Editors' Choice

Mongolian Rhapsody

by Leah Kohlenberg

Matisse was the name of the smoky bar cum bordello in Ulaanbaatar, Mongolia's capital city, where we found ourselves at 3 a.m. my first night in the country. Named after the famous artist, I was told by the owner, as he gestured at the cheap oil paintings festooning the walls. We'd come through the doors of a deserted looking building, foyer smelling faintly of urine, before tumbling down a set of stairs to find ourselves—as if we'd suddenly given the secret knock at a moonlighter's juke joint—in a disco. A Monday night, there wasn't much business so the prostitutes danced together in bored giggly clenches.

Jim, a U.S. economic advisor bent on demonstrating Mongolia's flourishing free market by bringing us here, was earnestly trying to explain why strip clubs should be counted as part of "economic development." I watched his lips move, but after several rounds of drinks, I was suffused in a happy, beery haze and had long stopped taking notes.

We've got more pressing concerns, anyway. On my right, a 6'4" Mongolian wrestler, his hand on my knee, bargained drunkenly with Jim for a date with me the next evening. The wrestler and I had been dancing for the past half-hour, or rather he'd picked me up out of my chair and lightly dropped me on the floor, intoning "Dance, miss."

On my left sat a Mongolian hooker who refused to admit she was a hooker, calling herself a "film student." I'd been buying her beer since 8 p.m., hoping she would comment on a story I was writing about a prostitution as part of the new Mongolian economy, but she wouldn't cooperate. Instead, she'd been steadfastly flirting with me, batting her eyelashes, saying things like "I've been paid $20 to pose naked," then pursing her mouth into a surprised "Oh" as if what she had to say shocked even herself.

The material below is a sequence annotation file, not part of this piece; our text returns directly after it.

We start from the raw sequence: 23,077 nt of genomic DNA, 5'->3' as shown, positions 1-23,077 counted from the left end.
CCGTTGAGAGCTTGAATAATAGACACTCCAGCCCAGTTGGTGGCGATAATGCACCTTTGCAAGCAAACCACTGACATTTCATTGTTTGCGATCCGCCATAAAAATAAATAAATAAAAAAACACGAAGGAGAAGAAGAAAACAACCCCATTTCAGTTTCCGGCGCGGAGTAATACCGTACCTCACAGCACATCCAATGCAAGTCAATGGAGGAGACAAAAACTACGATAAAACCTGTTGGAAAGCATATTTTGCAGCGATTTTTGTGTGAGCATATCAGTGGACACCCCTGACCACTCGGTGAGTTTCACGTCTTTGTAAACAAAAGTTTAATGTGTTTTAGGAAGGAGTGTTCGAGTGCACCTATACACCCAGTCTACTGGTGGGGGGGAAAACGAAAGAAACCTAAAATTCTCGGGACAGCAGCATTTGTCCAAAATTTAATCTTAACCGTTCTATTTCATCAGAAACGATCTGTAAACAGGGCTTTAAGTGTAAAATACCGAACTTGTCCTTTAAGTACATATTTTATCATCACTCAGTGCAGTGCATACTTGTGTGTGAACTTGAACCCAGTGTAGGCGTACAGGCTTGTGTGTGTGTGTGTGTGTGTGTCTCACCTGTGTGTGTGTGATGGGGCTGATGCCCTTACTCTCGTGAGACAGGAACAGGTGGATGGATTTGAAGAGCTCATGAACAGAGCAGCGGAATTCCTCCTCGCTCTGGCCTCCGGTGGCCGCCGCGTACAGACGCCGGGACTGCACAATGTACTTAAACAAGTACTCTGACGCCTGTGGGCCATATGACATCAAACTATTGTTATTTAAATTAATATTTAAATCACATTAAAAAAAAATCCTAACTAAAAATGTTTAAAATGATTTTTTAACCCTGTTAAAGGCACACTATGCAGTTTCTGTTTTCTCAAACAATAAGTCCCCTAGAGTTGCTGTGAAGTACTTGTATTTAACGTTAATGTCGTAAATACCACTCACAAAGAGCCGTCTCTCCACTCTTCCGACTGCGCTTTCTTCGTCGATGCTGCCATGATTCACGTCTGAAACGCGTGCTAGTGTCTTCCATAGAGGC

Her hand was on my other knee.


How on earth did a nice Jewish girl hungry to climb the corporate ladder wind up in Mongolia, once the seat of the world's largest empire, bigger than the kingdoms of Julius Caesar or Napoleon, but in this century an obscure, mysterious corner of the former Soviet Union?

The fact is, it was a blind date that lured me to the country I grew to love with a much more monastic fervor. It wasn't even my idea. I owe it all the Curtis.

Curtis was an inveterate wanderer I met on an online travel list-serv when I first decided to quit my reporting job in the U.S. and head to Asia. We hit it off on several fronts. He had already been through most of the countries I wanted to visit and gave me plenty of good advice. We were both liberal, intellectual, and believed in socialized medicine. He was sweet, funny, and very witty over e-mail. Though he lived in Canada, a mere three-hour drive from my Seattle apartment, we didn't have time to meet up before my trip. At least, that's what I told myself. The idea of seeing him in person, just as I was poised to launch my own great adventure, rattled me.

Instead, I sent him postcards from the trail I blazed through the Philippines, Hong Kong, China, Laos, Thailand, Malaysia, and Indonesia, where he safely remained a fantasy man. Drifting through the palm-tree-lined white sand beaches and bustling markets of Asia was fun at first, but after six months, the vagabond life grew stale. I wanted to get to know a foreign land more deeply, so I stayed in Asia and got a job.

It was Hong Kong that first beckoned, coiled metallic and serpentine around harsh and rocky hills. A speck on China's southern peninsula, Hong Kong was due the following year, July of 1997, to be bounced from British to Chinese hands. A nervous, ambivalent excitement buzzed through the soon-to-be-former British colony. I landed a dream job as a reporter/researcher for Time Magazine, made some friends, dated on and off, but kept in touch with Curtis.

One day, I figured, we'd meet in a blaze of glory. When both of us were ready, and the setting was right. Isn't that how fate works?


"Why don't we meet in Mongolia?"

A year after I'd arrived in Hong Kong, Curtis's suggestion was a breath of fresh air. We'd been e-mailing more frequently of late: he, from the graduate school lab in Victoria, British Columbia, where he was studying fuel cell engineering, I from my desk on the reflective-glass-encased 34th floor in one of Hong Kong's ubiquitous skyscrapers.

Working for Time wasn't as impressive as it sounded. My duties, initially, consisted of fact-checking stories other people wrote. Two or three reporters would send files from the field, the writer in the office would produce a draft, and two editors would review it. It was the researcher's job to marry all those viewpoints and ensure the facts remained intact.